Wednesday, March 25, 2009

Upcoming Event: Sarah Kay @ Medieval Club

Vernacular Verse Encyclopedism in Medieval France: System and System-Failure
Sarah Kay
Princeton University

The age of the vernacular verse encyclopaedia in France is both remarkably productive, and remarkably short-lived, since it lasts from c. 1230 to c. 1290 at the outside. The rapid demise of the verse encyclopaedia may be due to the rise of prose, with its greater connotation of factuality, and in particular to the success of Brunetto Latini's prose Tresor of the 1260s. However, the energy that went into writing verse encyclopaedias seems to have been diverted into the production of what are often called 'encyclopaedic texts': works that contain passages of the kinds of material found in encyclopaedias but whose overall frame clearly belongs in another genre. The Romance of the Rose would be a good example, since it contains passages on disciplines such as optics and theology within the framework of a narrative dit. This talk reflects on this fall from the systematic character of verse encyclopaedias into the partiality of encyclopaedic verse, and includes discussion of works by Christine de Pizan, Froissart, and Chartier.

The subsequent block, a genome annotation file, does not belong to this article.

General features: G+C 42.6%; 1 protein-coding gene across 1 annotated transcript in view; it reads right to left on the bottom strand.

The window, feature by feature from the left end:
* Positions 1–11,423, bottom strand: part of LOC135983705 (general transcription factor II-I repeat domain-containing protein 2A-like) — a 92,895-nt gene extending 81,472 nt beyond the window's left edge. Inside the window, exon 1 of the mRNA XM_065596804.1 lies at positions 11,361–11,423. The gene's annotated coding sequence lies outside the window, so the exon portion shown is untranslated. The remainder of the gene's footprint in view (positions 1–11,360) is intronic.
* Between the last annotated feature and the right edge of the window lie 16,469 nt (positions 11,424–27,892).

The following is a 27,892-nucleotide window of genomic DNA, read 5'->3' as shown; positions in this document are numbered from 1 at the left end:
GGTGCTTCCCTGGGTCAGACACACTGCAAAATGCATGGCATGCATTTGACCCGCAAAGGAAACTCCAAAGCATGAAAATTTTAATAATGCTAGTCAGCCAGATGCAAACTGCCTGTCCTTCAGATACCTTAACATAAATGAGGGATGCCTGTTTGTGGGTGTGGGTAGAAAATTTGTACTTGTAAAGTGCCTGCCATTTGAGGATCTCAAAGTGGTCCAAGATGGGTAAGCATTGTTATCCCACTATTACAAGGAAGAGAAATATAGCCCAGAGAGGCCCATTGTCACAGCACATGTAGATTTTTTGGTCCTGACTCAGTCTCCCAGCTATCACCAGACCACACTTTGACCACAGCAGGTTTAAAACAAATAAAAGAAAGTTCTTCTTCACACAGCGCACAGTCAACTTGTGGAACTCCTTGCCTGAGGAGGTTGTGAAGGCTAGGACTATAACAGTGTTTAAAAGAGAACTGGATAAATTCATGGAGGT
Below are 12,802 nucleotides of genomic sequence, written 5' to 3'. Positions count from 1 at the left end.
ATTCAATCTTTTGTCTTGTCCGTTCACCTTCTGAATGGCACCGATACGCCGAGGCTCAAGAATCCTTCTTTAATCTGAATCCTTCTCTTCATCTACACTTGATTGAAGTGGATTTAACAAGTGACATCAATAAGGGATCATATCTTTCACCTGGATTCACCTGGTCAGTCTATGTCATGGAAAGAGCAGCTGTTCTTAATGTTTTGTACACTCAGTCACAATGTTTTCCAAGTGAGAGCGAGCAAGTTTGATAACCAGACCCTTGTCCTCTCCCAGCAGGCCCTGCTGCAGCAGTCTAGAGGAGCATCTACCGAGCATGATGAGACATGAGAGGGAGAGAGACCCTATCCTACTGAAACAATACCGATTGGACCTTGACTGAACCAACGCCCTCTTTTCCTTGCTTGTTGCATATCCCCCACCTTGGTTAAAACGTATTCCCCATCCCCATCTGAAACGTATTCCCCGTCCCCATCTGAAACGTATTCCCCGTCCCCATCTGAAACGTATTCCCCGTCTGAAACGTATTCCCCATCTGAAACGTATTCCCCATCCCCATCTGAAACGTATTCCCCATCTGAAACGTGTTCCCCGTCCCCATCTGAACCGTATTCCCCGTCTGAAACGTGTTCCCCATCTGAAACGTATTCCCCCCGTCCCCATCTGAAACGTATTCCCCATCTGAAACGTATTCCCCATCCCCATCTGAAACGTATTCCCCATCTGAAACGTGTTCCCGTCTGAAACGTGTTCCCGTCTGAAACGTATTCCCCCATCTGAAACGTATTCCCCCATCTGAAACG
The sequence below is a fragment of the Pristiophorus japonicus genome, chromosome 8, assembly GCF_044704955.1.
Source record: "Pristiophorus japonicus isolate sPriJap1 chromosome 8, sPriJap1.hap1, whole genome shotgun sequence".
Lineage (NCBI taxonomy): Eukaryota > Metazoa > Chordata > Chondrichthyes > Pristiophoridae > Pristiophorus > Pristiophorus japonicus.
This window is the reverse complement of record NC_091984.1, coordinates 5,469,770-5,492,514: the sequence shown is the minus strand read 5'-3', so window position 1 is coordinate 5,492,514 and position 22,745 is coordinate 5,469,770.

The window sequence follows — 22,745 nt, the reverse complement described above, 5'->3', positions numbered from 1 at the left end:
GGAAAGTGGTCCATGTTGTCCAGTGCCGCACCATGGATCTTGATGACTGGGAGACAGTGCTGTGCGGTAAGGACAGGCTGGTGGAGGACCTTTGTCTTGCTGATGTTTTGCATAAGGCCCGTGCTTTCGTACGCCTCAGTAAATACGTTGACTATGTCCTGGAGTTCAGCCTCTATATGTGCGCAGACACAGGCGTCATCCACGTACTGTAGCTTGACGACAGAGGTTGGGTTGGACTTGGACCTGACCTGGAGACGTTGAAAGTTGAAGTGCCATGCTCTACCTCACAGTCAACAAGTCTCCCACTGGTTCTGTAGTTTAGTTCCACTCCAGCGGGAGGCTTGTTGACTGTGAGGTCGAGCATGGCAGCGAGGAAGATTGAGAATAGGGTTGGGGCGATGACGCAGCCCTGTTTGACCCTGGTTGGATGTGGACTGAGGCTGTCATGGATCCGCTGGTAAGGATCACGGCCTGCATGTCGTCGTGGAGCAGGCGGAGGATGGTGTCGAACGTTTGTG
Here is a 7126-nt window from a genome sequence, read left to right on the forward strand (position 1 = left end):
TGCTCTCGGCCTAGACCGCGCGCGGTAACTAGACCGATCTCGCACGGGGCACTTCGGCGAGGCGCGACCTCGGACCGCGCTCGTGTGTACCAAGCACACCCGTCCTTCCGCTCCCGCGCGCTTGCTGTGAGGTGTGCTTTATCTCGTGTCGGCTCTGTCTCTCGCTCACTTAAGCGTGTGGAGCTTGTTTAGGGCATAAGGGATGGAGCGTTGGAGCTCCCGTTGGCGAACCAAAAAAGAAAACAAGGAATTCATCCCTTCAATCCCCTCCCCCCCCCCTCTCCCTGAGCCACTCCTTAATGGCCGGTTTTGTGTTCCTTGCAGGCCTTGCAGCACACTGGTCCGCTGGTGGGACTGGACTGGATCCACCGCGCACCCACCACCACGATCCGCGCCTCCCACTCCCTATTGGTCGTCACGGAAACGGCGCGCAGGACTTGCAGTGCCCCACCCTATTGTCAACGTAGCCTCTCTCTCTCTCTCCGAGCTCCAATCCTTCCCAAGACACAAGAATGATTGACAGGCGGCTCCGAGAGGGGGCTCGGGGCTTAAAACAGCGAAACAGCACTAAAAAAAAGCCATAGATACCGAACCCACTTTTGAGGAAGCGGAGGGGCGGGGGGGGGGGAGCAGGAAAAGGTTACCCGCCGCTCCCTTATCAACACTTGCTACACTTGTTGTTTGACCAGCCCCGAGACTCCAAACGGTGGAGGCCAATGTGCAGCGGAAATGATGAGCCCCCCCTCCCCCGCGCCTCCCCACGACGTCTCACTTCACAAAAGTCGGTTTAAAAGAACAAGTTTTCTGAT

Sarah Kay is Professor of French at Princeton University. She is the author of Raoul de Cambrai. Edited with an Introduction, Translation and Notes (1992). Subjectivity in Troubadour Poetry (1990), The Chanson de geste in the Age of Romance: Political Fictions (1995), The Romance of the Rose. Grant and Cutler Critical Guides no. 110 (1995), Courtly Contradictions. The Emergence of the Literary Object in the Twelfth Century (2001), Zizek: A Critical Introduction (2003), A Short History of French Literature, co-written with Malcolm Bowie and Terence Cave (2003), and The Place of Thought. The Complexity of One in French Didactic Literature (2007).

Friday, April 3, 2009, 7:30 PM
CUNY Graduate Center (365 Fifth Ave. @ 34th St.) Room 4406
Reception, with wine and cheese, follows.

Monday, March 16, 2009